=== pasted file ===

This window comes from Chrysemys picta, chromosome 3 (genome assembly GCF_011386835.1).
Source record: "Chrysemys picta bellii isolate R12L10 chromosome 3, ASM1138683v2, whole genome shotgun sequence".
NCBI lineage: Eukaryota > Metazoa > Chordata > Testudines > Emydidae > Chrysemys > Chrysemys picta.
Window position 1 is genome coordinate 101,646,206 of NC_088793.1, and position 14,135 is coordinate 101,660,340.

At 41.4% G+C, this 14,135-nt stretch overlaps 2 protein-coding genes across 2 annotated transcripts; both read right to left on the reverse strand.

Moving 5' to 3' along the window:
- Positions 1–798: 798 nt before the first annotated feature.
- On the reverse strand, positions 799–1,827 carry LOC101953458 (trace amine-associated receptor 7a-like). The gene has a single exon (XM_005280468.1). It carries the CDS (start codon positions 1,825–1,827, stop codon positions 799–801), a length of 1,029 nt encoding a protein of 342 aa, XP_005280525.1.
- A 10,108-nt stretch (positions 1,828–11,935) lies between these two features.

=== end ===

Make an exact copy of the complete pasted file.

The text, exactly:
This window comes from Chrysemys picta, chromosome 3 (genome assembly GCF_011386835.1).
Source record: "Chrysemys picta bellii isolate R12L10 chromosome 3, ASM1138683v2, whole genome shotgun sequence".
NCBI lineage: Eukaryota > Metazoa > Chordata > Testudines > Emydidae > Chrysemys > Chrysemys picta.
Window position 1 is genome coordinate 101,646,206 of NC_088793.1, and position 14,135 is coordinate 101,660,340.

At 41.4% G+C, this 14,135-nt stretch overlaps 2 protein-coding genes across 2 annotated transcripts; both read right to left on the reverse strand.

Moving 5' to 3' along the window:
- Positions 1–798: 798 nt before the first annotated feature.
- On the reverse strand, positions 799–1,827 carry LOC101953458 (trace amine-associated receptor 7a-like). The gene has a single exon (XM_005280468.1). It carries the CDS (start codon positions 1,825–1,827, stop codon positions 799–801), a length of 1,029 nt encoding a protein of 342 aa, XP_005280525.1.
- A 10,108-nt stretch (positions 1,828–11,935) lies between these two features.